Born to Run

I’ve just finished Chris McDougalls “Born to Run” and feel bereft now it’s all over.

I’m in the market of writing about running and so long as I steer clear of treadmills I can usually knock up a paragraph or so on the trials and tribulations of the activity but I was awed by Chris McDougalls skill at telling such a gripping yarn. I was arriving at work late and extending lunch breaks just to find out the outcome of the trail races he was describing. These races were between 50 and 100 miles long and I never expected they could be quite so tense.

The author was on the trail of the Tarahumara Indians an ancient and very private running tribe and gave some fascinating insights into their way of life and running style. Chris had his own personal interest beyond the obvious sporting intrigue, relating to his ongoing foot problems and his desire to find a practical solution that would keep him running. He refused to accept the prevailing view that running was inherently bad for humans and sought to find evidence to the contrary. Interspersed between the race commentary are some extremely interesting discussions on the potential conspiracies within the running shoe industry, he quotes one study which suggests that running injuries increase in proportion to the amount spent on your shoes which makes me look at my Asics Kayanos in a different light.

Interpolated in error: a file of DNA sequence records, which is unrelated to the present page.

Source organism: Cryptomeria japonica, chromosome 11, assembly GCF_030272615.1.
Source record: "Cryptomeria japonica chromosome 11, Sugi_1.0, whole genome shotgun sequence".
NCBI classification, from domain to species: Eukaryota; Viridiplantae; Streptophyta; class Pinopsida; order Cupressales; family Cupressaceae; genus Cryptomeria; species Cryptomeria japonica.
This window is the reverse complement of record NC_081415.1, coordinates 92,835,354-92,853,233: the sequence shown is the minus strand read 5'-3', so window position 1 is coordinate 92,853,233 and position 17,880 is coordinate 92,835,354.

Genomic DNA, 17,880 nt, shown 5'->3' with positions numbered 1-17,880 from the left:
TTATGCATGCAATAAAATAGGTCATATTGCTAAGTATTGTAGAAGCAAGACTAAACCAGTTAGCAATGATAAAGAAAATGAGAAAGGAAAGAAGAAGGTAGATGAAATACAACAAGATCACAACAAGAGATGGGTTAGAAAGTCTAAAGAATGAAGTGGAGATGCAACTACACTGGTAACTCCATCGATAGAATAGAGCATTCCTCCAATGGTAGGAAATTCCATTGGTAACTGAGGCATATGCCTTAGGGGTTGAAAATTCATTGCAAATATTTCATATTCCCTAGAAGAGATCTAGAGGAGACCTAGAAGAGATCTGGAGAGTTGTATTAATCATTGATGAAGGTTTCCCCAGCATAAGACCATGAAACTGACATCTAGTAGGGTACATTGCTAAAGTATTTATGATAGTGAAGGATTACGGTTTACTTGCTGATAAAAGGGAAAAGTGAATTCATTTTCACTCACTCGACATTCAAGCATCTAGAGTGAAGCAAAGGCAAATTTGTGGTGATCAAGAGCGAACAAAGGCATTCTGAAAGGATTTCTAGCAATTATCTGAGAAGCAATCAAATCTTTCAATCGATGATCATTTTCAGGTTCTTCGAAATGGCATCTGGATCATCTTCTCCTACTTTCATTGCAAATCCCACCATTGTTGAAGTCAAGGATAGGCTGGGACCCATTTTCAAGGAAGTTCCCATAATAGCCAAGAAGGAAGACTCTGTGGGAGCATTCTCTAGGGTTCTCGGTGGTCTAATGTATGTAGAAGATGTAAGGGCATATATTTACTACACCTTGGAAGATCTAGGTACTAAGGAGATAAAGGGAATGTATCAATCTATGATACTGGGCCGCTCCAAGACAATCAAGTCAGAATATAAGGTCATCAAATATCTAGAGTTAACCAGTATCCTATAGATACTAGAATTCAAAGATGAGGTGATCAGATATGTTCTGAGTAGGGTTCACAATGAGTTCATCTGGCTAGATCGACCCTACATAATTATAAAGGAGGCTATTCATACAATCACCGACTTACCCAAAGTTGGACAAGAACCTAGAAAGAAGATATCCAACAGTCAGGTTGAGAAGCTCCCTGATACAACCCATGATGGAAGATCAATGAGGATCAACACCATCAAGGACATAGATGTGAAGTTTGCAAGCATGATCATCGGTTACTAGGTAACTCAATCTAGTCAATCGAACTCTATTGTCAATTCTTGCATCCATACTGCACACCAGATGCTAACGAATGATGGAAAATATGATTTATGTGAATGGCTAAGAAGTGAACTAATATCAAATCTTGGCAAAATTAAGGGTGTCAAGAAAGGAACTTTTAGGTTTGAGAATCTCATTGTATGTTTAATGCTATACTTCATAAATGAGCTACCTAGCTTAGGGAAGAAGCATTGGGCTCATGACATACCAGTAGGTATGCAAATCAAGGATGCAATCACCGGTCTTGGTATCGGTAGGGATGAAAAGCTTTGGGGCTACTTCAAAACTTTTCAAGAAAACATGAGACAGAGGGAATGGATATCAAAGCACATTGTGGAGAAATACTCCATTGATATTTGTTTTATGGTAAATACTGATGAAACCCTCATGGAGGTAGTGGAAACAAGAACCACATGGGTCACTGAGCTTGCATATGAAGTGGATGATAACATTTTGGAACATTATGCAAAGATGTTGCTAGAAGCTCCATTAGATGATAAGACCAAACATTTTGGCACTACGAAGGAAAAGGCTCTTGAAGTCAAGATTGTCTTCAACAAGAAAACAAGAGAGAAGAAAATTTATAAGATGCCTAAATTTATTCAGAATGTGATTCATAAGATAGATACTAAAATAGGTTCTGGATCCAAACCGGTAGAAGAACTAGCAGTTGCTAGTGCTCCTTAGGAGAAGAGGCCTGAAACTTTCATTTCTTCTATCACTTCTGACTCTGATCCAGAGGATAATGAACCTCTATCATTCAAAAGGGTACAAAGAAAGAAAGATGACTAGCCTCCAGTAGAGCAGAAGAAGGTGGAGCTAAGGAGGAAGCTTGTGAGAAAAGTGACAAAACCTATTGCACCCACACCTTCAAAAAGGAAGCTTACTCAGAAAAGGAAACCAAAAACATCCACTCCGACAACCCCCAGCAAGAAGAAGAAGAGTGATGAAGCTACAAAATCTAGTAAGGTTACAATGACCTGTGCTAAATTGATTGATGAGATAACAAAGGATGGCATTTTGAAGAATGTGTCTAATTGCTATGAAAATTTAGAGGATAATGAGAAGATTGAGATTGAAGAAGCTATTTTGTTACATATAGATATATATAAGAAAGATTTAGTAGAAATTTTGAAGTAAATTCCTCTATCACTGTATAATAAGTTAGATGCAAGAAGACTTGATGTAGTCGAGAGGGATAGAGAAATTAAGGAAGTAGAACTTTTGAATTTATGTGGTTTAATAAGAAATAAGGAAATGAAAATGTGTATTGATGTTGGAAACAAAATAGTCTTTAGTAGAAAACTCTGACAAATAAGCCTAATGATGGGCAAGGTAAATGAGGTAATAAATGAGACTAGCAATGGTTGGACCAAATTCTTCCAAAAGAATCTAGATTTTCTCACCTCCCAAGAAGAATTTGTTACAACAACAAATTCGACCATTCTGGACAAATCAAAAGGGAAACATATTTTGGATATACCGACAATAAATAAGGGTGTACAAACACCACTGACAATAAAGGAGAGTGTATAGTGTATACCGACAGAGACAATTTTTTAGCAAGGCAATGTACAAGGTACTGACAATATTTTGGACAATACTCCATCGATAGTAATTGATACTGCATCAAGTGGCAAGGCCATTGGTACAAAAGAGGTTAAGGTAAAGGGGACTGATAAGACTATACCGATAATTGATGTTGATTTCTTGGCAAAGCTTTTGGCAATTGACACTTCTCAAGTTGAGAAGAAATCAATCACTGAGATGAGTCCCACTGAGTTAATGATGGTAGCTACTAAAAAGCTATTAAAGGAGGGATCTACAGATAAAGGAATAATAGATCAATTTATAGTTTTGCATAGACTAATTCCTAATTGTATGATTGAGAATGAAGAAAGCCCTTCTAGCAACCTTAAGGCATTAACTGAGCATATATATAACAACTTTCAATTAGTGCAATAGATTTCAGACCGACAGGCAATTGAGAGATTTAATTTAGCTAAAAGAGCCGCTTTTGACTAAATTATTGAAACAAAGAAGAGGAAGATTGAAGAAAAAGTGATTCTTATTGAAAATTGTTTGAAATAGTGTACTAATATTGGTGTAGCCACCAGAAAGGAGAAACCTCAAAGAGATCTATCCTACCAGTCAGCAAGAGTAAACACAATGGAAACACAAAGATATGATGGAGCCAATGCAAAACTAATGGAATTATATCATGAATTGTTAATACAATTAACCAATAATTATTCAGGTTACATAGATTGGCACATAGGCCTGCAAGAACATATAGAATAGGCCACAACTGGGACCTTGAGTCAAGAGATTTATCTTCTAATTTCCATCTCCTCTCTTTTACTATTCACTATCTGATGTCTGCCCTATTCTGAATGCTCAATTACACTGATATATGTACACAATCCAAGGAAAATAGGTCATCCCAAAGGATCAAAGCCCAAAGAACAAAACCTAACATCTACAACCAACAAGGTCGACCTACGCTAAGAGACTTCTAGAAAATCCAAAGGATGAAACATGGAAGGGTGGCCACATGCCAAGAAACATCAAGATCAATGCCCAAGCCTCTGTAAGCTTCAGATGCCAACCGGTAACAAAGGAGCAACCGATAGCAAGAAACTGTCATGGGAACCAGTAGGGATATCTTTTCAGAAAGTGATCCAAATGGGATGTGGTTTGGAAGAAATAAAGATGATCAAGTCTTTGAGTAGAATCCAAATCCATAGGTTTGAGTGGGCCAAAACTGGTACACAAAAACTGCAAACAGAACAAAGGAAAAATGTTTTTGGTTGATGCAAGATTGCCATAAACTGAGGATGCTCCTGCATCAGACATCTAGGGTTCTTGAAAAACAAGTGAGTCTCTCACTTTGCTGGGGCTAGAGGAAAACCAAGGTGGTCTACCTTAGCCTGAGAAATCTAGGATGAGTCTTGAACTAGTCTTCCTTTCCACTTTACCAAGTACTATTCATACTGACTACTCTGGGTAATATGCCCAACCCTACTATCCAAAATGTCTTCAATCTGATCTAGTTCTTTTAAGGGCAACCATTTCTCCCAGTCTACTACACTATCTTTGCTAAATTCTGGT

A number of barefoot running aficionados appear in the book including the Tarahumara Indians and Barefoot Ted and the almost evangelical tone has made this book a bible to the barefoot movement. The book made it onto my reading list quite accidentally and I was surprised to find myself reading it just as I’m deciding that barefoot or minimal shoe running might offer some solutions to my plantar fasciatiis pains and knee wobbles.

Reading the book I was tempted to fold over corners and make notes in the margin – there was so much I wanted to follow up on. I’m afraid I’m too anal for that sort of book-defacery so you’ll have to read it and find your own excitement. It is currently available at Amazon from £4.48: Born to Run: The Hidden Tribe, the Ultra-Runners, and the Greatest Race the World Has Never Seen.

2 thoughts on “Born to Run

  1. jogblog

    Seems everyone’s reading this at the mo. I’ve just finished it too.

    I agree, he’s a great writer, I was quite jealous of his skill at telling a story.

  2. Patrick

    Great write-up. This is next on my reading list. I have watched a few of his lectures at places like Google. I love marking up my books so I will no doubt have many folds and scribble. 🙂

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